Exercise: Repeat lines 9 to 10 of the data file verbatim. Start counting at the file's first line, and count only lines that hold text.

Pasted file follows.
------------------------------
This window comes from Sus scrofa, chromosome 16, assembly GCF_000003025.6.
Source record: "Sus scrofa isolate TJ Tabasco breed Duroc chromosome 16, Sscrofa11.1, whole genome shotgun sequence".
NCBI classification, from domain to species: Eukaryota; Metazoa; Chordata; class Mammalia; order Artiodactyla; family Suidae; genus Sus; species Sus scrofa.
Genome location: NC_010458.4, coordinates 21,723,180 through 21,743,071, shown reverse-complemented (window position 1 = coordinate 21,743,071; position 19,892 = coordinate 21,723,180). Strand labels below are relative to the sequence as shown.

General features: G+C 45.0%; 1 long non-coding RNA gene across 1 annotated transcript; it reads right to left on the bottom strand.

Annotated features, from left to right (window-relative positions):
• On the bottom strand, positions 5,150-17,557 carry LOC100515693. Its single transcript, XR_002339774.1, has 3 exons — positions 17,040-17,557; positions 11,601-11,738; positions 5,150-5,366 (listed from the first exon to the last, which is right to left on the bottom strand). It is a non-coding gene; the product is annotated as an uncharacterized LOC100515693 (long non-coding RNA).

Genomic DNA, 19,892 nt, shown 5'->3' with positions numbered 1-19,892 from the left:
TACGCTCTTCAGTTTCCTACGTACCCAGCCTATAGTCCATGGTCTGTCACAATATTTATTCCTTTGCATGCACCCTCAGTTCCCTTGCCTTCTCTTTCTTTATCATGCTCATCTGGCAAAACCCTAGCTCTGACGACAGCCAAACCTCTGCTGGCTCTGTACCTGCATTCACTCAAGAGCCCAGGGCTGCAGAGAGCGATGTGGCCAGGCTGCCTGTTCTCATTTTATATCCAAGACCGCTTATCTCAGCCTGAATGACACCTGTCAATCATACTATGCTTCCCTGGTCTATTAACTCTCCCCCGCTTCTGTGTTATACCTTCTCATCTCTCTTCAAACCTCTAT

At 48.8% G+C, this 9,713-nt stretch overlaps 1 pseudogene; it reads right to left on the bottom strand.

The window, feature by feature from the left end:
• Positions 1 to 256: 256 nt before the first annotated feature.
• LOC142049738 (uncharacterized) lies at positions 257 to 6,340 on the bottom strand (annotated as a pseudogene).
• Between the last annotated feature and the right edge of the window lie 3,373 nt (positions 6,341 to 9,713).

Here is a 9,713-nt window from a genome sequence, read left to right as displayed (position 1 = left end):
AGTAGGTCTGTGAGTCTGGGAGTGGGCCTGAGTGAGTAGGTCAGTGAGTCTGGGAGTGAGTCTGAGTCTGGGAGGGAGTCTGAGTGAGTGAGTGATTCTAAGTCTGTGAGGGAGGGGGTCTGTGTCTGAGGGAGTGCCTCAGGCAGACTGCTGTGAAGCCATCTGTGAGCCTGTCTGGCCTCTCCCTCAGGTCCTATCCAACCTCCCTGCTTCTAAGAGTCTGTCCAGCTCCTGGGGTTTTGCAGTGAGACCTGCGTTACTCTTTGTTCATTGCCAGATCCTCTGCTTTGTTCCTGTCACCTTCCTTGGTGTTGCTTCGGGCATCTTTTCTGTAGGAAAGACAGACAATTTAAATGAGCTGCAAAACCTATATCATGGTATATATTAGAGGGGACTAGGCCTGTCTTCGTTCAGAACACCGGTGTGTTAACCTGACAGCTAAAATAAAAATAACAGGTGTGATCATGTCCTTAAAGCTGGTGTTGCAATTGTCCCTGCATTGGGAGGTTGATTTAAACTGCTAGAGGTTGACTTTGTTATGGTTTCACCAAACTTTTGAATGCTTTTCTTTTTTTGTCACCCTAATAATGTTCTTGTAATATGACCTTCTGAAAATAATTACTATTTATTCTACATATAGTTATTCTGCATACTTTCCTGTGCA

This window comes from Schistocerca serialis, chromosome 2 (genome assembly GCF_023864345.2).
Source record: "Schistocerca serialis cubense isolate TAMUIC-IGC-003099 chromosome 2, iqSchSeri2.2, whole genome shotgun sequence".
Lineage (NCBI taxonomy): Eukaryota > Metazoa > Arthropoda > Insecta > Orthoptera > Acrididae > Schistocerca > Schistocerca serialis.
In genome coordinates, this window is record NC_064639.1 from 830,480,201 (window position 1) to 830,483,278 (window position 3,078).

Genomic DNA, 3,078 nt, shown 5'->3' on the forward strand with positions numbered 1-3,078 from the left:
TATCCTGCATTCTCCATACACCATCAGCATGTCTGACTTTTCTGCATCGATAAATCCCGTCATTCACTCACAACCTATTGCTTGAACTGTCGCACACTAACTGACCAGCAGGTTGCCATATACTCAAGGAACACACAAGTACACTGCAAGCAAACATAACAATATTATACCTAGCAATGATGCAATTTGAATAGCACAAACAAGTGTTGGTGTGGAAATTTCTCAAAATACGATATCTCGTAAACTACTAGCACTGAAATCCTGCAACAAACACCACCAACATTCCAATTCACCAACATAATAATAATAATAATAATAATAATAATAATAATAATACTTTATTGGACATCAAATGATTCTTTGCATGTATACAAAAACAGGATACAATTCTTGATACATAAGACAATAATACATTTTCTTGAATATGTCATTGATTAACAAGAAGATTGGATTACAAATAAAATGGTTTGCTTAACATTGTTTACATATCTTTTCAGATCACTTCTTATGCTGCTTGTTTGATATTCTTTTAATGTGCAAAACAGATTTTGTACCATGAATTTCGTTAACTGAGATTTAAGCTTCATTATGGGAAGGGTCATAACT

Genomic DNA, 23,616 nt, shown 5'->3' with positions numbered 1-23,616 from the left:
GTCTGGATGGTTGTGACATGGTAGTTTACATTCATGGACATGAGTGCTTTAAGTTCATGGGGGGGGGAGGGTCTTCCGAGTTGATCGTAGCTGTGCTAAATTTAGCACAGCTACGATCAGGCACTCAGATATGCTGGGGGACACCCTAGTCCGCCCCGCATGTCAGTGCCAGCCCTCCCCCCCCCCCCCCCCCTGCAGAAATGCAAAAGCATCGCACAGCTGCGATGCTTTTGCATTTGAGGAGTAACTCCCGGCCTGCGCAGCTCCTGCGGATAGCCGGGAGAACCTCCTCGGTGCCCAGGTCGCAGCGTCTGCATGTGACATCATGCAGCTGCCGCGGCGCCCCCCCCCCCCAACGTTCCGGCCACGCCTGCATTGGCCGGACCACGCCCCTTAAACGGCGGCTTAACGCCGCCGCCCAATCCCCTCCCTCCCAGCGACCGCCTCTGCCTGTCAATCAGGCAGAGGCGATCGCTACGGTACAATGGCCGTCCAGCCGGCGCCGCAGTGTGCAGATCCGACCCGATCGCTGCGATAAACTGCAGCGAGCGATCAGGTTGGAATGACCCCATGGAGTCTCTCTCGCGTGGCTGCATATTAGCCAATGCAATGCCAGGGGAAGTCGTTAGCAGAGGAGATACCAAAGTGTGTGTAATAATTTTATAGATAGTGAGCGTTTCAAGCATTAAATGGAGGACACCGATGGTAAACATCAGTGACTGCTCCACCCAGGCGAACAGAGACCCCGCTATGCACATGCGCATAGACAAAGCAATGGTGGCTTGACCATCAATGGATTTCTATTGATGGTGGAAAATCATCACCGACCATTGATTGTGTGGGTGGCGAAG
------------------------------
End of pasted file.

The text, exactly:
TACGCTCTTCAGTTTCCTACGTACCCAGCCTATAGTCCATGGTCTGTCACAATATTTATTCCTTTGCATGCACCCTCAGTTCCCTTGCCTTCTCTTTCTTTATCATGCTCATCTGGCAAAACCCTAGCTCTGACGACAGCCAAACCTCTGCTGGCTCTGTACCTGCATTCACTCAAGAGCCCAGGGCTGCAGAGAGCGATGTGGCCAGGCTGCCTGTTCTCATTTTATATCCAAGACCGCTTATCTCAGCCTGAATGACACCTGTCAATCATACTATGCTTCCCTGGTCTATTAACTCTCCCCCGCTTCTGTGTTATACCTTCTCATCTCTCTTCAAACCTCTAT

At 48.8% G+C, this 9,713-nt stretch overlaps 1 pseudogene; it reads right to left on the bottom strand.